By Marice Richter
GRAPEVINE, Texas (Reuters) - Dressed in a Santa suit, Aziz Yazdanapah showed up at his estranged wife's home near Dallas during a Christmas celebration with her sister's family, and killed everyone before turning the gun on himself, police believe.
The seven bodies were discovered strewn in the living room area of the Grapevine apartment, amid opened presents and near a Christmas tree.
Police identified the dead on Tuesday as two families connected through a pair of sisters.
Suspected shooter Aziz Yazdanpanah, 58, had been estranged from his wife and two teenage children when they moved out of the family's upscale home in nearby Colleyville earlier this year.
His wife, Fatemeh Rahmati, 56, who was a licensed manicurist at a local salon, as well as their daughter, Nona Yazdanpanah, 19, and their son, Ali Yazdanpanah, 14, were also killed.
In the other family, who were visiting Rahmati's apartment on Christmas morning, were her sister, Zohreh Rahmaty, 58, Hossein Zarei, 59, and daughter Sahra Zarei, 22.
"Aziz is the one that was dressed in the Santa suit, and whom we believe ... to be the shooter at this time," Grapevine Police Lieutenant Todd Dearing told Reuters late on Tuesday.
"It was a family incident, they were all related by marriage or blood," he added.
The dead were found by police answering a voiceless 911 emergency call, authorities said.
Evidence released by police on Tuesday narrowed the time of the shooting down to an 18-minute window between 11:16 a.m. when one of the victims sent an "innocuous" text message and 11:34 when the 911 call was received, Dearing said.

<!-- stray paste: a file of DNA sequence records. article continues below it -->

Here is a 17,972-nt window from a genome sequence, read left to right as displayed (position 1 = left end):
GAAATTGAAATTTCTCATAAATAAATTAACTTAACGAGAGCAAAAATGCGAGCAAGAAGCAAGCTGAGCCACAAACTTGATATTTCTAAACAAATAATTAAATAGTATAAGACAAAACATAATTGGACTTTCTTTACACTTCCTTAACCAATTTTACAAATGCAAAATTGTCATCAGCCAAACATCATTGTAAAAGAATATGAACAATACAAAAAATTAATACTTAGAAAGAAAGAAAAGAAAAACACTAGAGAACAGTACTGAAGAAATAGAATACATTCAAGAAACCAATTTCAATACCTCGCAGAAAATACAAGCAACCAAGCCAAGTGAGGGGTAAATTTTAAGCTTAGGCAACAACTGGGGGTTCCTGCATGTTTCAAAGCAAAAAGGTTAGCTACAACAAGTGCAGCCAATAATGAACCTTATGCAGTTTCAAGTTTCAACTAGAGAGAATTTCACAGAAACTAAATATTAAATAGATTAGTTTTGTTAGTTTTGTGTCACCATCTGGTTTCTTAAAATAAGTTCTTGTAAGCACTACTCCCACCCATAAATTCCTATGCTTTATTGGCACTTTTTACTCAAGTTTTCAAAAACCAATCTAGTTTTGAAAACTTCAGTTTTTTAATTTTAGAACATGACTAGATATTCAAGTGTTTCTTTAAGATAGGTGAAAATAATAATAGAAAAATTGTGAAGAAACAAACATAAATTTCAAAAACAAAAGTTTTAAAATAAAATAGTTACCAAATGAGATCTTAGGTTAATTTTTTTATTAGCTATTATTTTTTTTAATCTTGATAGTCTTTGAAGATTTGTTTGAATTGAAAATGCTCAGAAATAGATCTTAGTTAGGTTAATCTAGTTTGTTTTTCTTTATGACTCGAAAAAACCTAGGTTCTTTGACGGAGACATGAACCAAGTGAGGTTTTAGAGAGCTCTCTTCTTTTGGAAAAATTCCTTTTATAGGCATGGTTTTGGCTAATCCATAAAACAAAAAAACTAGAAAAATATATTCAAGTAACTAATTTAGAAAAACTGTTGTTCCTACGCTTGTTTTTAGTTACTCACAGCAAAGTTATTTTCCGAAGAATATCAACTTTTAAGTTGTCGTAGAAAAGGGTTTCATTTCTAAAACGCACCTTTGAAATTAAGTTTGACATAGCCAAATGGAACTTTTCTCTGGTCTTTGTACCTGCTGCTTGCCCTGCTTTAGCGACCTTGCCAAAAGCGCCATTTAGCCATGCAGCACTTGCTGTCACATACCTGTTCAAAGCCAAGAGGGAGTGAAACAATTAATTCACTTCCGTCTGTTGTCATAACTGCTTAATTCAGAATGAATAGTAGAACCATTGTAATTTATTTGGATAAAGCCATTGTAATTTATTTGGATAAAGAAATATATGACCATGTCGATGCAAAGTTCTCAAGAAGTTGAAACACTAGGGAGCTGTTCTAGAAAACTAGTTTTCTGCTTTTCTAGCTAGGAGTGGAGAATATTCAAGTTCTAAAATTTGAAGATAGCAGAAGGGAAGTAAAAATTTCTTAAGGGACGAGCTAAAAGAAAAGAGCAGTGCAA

The text message "said something along the lines of 'I'm here, Aziz is here dressed as Santa, trying to be the Dad of the Year,'" Dearing said.
It was not immediately clear who sent or received the message.
'QUIET BUT VERY NICE'
Dearing said investigators do not yet know whether Yazdanpanah arrived at the apartment with the intention of killing his family and in-laws.
"We can't possibly know his full intent," Dearing told Reuters. "We don't know whether he was invited or not invited. It could be that Fatemeh told him he could stop by and drop off presents."
Yazdanpanah's family, Iranian immigrants who had settled in the Dallas-Fort Worth area decades ago, had been fighting foreclosure and had declared bankruptcy on their home, a 3,000-square foot house built in 1990 and recently valued near $350,000, according to public records.
Neighbors said that while bankruptcy and foreclosure proceedings moved through the courts, Yazdanpanah had continued to live in the home on Sycamore Court in Colleyville, which borders Grapevine, known for its upscale suburban lifestyle and situated just a few miles away from the Dallas-Fort Worth International Airport.
He was a friendly man who loved his children, neighbors said.
"They were very good neighbors," said Fred Ditmars, who lived across the street from the family for more than four years. "Quiet but very nice."
Ditmars said Yazdanpanah would watch his house when he and his family were away.
The killings rocked the quiet, festive Dallas suburb dubbed the "Christmas Capital of Texas" and known more for its tourism, Christmas season events, festivals and vineyards than for violence. It was the worst outburst of gun violence in the history of the town, which hadn't seen a homicide since June 2010.
Two pistols were recovered from the home, said Sergeant Robert Eberling of the Grapevine police department, who called it a "gruesome crime scene."
No one was found alive by police arriving at the home, he said.
A memorial organized by Nona Yazdanpanah's best friend is scheduled to take place at Parr Park in Grapevine on Wednesday at 5:30 p.m.
(Additional reporting by Karen Brooks and Tim Gaynor; Editing by Jerry Norton)